Garrison’s approach also appropriately balances the diversity represented in the Muslim world (228) with the importance of broader understanding in assessing a global phenomenon with common threads (235). His regional focus brings to light significant contrasts within regions that are helpful for those seeking to engage Muslims living in – or originating from – these regions. The political and social repressiveness of the “Arab Room” (208), the brutality (183) and gender oppression within the “Western South Asian Room” (194), and the historic presence of militant Christians in the “West Africa Room” (167), just to name a few, point to the value of such an analysis. In this way, Garrison’s study not only provides resources for those who reach out to Muslims from various regions but also models holding broader themes in tension with Muslim diversity.

Finally, Garrison’s study benefits those seeking to engage in Muslim evangelism by unearthing the diverse roles that people of different backgrounds often play in collective witness to Muslims. His study highlights that, although foreign missionaries have had a role in these movements (210), so too have historic Christian communities within Islamic contexts (76, 128, 208-209) and, most critically, other Muslim background believers (212). This conclusion further supports Garrison’s argument that “contentious Christians” represent a significant barrier to Muslim movements (246). Christians seeking to reach out must be ready to work with and appreciate the contributions of one another. Whether in humbly learning from historic churches (240) or strategically stepping back to support and encourage fruitful indigenous witness (211), those who seek to engage in Muslim evangelism must do so with a broad view of the church and its role.

Though its strengths are many, “A Wind in the House of Islam” is not without its shortcomings. Although Garrison expresses a desire to encourage Christians toward loving engagement rather than fearful entrenchment, he repeatedly employs battle imagery in his book. Though such imagery may reflect the spiritual battle being waged in the Muslim world, describing new Christian fellowships as “beachheads” (17) and animists as caught in the balance between the two battling faith communities (160) plays to the audience more than it contributes to the stated goals of the book.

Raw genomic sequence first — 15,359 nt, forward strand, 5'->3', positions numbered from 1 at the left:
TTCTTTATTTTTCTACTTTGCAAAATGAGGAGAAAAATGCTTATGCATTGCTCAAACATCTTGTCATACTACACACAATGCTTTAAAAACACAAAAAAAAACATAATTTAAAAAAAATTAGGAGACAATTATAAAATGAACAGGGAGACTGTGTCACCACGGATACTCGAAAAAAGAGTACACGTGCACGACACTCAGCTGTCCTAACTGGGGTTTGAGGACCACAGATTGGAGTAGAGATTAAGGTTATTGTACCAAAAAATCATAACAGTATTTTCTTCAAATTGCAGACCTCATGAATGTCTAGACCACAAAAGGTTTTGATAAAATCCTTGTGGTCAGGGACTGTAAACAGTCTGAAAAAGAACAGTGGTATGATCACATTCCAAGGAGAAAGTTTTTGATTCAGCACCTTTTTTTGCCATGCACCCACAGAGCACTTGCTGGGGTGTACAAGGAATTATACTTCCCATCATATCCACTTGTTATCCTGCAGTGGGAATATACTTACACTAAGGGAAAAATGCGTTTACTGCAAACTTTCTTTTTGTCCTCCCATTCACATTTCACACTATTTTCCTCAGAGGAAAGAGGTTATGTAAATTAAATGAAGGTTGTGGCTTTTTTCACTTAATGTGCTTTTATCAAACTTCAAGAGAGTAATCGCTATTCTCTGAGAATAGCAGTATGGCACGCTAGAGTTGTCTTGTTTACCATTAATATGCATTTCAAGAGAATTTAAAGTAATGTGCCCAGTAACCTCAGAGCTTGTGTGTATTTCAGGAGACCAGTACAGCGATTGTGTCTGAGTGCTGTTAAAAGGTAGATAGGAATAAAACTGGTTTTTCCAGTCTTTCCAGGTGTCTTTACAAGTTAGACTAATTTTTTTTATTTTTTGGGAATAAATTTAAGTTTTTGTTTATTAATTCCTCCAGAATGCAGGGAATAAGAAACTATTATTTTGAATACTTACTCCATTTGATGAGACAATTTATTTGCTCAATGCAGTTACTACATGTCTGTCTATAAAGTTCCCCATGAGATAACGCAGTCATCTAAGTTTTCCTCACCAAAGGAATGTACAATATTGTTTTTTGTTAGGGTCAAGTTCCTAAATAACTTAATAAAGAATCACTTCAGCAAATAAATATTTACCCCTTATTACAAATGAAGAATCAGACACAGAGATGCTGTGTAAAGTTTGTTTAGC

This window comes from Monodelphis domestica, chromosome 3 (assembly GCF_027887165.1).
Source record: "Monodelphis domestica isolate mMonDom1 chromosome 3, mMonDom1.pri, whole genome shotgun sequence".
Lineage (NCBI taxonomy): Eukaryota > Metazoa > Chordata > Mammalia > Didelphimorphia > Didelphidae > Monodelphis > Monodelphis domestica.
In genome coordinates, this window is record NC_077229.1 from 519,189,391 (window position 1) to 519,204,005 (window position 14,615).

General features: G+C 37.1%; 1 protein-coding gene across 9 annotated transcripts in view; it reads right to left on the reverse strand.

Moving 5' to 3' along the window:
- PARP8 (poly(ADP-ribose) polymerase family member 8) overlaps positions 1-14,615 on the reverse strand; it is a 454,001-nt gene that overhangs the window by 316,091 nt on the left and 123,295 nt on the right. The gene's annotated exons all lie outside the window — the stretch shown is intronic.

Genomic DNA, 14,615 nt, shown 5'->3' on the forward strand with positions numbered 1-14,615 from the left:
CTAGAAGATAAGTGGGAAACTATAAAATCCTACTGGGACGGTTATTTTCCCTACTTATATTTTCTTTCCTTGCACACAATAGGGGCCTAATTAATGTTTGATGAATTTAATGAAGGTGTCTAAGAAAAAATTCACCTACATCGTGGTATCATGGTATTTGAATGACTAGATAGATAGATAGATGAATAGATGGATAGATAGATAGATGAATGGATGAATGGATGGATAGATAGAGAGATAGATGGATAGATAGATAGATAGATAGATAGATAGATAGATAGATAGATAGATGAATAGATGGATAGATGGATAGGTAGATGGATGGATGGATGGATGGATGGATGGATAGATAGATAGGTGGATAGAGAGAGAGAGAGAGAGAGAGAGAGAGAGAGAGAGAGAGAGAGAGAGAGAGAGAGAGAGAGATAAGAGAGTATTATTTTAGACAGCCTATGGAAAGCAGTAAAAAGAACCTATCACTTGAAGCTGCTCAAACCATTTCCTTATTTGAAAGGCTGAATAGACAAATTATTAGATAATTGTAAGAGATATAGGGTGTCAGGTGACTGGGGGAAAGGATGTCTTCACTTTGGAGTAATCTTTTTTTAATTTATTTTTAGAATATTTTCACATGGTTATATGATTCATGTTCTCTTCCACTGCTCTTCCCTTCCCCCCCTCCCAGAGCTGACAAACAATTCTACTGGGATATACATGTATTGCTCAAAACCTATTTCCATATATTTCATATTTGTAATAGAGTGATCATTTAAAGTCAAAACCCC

Garrison’s approach to these movements also suffers as a result of some of his other assumptions and commitments. While his regions are helpful, in places some of them seem artificially pressed into relevance with little real acknowledgment of the complex diversity that exists within them. Garrison also seems to be predisposed to uncritically accept the entirety of the first-hand accounts that necessarily form the basic information of his study. Although many of these are doubtlessly authentic and inspirational, they also emerge from very complex contexts that remain largely inaccessible to Garrison in the process of such an expansive study. Finally, while Garrison’s phenomenological approach yields a strong, diverse description, he never really transitions to his promised subsequent analysis (31). Instead, he offers a basic description of common threads while remaining largely silent on topics that are critical to his study and the very movements that are its object. For instance, his closing section on the “definition of conversion” (35-36) does little to address essential questions as to the legitimacy of “Christian” faith that does not freely and clearly acknowledge the divinity of Jesus (112-113).

However, these shortcomings in the end only mildly detract from what is an expansive, well-conceived, well-executed, and well-presented study on how Jesus is calling movements of people to himself from within the long-resistant peoples of the Muslim world. It must be acknowledged that in his stated goal of beginning a conversation on the themes it unearths (235), Garrison’s book is a clear success. His book provides invaluable material for further discussion on this weighty and controversial topic.